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Chinese Brands Shun Sanctions, Keep Selling in Russia – For Now

Chinese ride-hailing giant Didi Chuxing faced a public backlash after announcing it would pull out of Russia, with social media users accusing it of succumbing to US pressure

Lenovo equipment is seen as a security risk in the US.
An employee gestures next to a Lenovo logo at Lenovo Tech World in Beijing. Photo: Reuters


Chinese firms are staying put in Russia for the moment despite a growing exodus of Western companies – albeit bracing for growing uncertainty – taking a cue from Beijing’s stance of refraining from criticising Moscow over its invasion of Ukraine.

Even as Apple, Nike, Netflix, fashion chain H&M and many other multinational companies have cut or paused business in Russia, Chinese firms so far have stayed largely silent about their operations in Russia.

The Chinese government, which struck a “no limits” partnership accord with Russia just weeks before Moscow’s Feb. 24 invasion, has blamed NATO expansion for the crisis and urged talks to resolve the situation.

On social media, the Chinese public has shown overwhelming support for Russia’s attack, which Moscow calls a “special operation”.

Chinese ride-hailing giant Didi Chuxing faced a public backlash in China last week after it announced it would pull out of Russia, with social media users accusing it of succumbing to US pressure on Moscow.

It later reversed the decision without giving an explanation.

Lenovo, the world’s No. 1 personal computer maker, was also subject to heavy criticism in China when a local Belarusian news outlet reported it would cease supplying Russia.



Moscow Faces Collapse

Lenovo did not respond to Reuters’ requests for comment on the issue.

The relatively small size of the Russian market for Chinese firms would however make it easier for them to change tack and join foreign rivals in departing, especially as Moscow faces economic collapse due to growing sanctions.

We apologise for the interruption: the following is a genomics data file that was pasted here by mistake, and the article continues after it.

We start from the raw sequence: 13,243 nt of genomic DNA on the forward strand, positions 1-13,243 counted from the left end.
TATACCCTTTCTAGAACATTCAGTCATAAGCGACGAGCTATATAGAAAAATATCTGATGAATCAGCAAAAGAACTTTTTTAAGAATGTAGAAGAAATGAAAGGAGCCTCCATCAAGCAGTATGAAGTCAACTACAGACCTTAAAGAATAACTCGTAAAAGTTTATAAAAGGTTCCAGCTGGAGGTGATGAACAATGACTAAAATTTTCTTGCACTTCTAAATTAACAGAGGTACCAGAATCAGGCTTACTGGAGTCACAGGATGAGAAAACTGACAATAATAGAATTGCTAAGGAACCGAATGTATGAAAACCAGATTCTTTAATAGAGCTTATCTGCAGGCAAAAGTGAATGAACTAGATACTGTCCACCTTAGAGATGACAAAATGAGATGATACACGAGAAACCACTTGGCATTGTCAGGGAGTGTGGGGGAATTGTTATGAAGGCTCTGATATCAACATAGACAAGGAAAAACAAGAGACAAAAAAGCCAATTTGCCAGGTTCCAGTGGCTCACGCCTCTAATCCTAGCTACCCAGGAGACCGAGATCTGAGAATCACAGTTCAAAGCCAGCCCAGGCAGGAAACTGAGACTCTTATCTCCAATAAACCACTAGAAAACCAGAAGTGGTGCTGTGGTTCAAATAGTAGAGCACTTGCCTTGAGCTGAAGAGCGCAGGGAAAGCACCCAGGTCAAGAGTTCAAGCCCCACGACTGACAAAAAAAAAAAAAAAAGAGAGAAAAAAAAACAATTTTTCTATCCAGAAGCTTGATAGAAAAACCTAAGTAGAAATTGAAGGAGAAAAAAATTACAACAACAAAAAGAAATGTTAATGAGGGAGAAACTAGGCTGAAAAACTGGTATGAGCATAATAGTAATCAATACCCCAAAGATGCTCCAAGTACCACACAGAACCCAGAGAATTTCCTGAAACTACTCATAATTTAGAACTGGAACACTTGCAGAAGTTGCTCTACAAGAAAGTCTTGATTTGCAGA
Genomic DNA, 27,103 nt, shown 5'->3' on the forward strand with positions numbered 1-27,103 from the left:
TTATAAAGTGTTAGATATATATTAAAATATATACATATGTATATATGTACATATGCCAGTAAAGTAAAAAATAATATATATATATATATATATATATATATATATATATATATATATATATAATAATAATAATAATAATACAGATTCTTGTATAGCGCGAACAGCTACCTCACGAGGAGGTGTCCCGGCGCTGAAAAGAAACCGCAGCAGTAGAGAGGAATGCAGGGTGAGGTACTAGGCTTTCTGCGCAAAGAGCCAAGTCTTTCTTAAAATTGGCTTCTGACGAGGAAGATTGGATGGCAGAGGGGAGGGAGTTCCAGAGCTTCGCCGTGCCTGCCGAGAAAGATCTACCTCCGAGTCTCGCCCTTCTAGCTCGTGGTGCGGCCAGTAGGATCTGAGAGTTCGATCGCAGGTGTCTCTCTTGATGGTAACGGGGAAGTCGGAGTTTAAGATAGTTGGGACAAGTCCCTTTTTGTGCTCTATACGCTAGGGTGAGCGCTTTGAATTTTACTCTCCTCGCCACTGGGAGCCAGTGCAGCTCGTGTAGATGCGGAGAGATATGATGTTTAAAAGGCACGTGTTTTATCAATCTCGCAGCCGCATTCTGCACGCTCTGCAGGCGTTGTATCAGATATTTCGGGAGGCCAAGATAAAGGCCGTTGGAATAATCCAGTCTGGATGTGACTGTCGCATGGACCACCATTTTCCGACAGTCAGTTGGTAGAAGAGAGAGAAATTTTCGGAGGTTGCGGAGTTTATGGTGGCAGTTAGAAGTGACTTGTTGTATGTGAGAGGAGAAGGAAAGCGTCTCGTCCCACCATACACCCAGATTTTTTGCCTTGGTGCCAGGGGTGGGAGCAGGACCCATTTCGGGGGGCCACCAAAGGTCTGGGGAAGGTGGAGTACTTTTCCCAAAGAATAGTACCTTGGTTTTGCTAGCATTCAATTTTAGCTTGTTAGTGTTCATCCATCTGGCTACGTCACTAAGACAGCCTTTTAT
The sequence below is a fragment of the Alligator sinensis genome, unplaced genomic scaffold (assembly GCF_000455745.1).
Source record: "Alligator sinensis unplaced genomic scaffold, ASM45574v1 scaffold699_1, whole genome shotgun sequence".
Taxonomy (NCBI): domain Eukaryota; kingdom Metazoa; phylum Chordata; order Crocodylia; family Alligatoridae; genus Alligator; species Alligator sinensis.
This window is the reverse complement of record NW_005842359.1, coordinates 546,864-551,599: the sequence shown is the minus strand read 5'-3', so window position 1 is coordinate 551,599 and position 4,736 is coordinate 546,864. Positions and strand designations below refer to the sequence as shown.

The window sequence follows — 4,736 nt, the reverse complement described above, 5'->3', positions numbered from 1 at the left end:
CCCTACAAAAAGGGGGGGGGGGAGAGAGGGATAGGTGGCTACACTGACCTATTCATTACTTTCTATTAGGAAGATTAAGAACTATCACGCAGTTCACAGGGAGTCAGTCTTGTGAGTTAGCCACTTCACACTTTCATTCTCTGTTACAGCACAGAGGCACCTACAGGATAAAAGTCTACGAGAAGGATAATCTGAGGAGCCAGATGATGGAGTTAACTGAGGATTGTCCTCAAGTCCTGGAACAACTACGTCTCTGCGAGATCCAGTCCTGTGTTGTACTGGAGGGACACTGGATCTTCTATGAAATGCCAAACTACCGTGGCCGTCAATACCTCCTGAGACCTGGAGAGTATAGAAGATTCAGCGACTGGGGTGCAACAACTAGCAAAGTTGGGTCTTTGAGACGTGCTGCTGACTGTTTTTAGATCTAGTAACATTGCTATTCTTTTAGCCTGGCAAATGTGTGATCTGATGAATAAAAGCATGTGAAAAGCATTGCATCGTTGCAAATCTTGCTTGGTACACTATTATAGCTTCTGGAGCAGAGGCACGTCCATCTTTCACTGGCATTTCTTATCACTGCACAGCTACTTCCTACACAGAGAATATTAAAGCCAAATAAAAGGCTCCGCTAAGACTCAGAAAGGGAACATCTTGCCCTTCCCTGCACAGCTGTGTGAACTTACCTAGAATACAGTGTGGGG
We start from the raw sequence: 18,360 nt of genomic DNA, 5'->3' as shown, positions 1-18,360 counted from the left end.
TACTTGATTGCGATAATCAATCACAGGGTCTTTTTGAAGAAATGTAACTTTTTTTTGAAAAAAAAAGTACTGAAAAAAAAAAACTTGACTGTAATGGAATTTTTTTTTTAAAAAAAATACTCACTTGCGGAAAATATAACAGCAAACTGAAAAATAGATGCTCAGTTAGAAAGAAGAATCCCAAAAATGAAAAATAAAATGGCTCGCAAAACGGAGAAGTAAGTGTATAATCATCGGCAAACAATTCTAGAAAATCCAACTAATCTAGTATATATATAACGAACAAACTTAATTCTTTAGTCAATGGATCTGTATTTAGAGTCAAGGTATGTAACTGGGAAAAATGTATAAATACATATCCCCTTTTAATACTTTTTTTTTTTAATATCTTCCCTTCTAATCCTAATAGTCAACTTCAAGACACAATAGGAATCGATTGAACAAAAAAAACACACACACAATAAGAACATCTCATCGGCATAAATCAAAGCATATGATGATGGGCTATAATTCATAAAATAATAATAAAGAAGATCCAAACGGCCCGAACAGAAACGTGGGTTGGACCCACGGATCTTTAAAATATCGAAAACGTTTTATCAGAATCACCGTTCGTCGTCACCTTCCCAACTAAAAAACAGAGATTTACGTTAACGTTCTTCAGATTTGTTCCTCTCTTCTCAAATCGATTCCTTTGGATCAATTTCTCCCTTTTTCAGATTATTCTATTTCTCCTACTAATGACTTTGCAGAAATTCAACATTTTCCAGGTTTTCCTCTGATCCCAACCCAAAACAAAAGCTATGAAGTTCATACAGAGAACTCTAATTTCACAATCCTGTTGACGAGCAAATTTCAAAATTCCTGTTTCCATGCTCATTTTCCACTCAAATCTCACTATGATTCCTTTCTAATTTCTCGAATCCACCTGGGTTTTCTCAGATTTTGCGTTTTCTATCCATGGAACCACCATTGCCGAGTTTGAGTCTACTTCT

“For most Chinese companies, Russia is just too small of a market for the business to be worth the risk of getting cut off from developed markets or being sanctioned itself,” wrote Dan Wang, an analyst for Gavenkal Dragonomics, in a research note.

Russia’s smartphone market, for example, totalled 31 million units last year, or just one-tenth of China’s domestic market size by comparison, according to research firm IDC.

But by opting to stay in Russia, Chinese companies may be in a position to grab market share. How long more they will be able to sell there for is a big question, given escalating sanctions and export curbs, analysts said.

Chinese smartphones made by brands such as Xiaomi and Honor vie with market leader Samsung and Apple for sales in Russia, while Chinese automakers such as Great Wall Motor and BYD have also targeted the Russian market in recent years.

These Chinese smartphone makers use chips designed at least partially with US-origin technology.

This potentially subjects them to secondary sanctions against Russia via the Foreign Direct Product Rule, which stipulates that products with a certain percentage of US-origin technology cannot be shipped to targeted parties without a proper licence.

  • Reuters with additional editing by George Russell



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George Russell

George Russell is a freelance writer and editor based in Hong Kong who has lived in Asia since 1996. His work has been published in the Financial Times, The Wall Street Journal, Bloomberg, New York Post, Variety, Forbes and the South China Morning Post.


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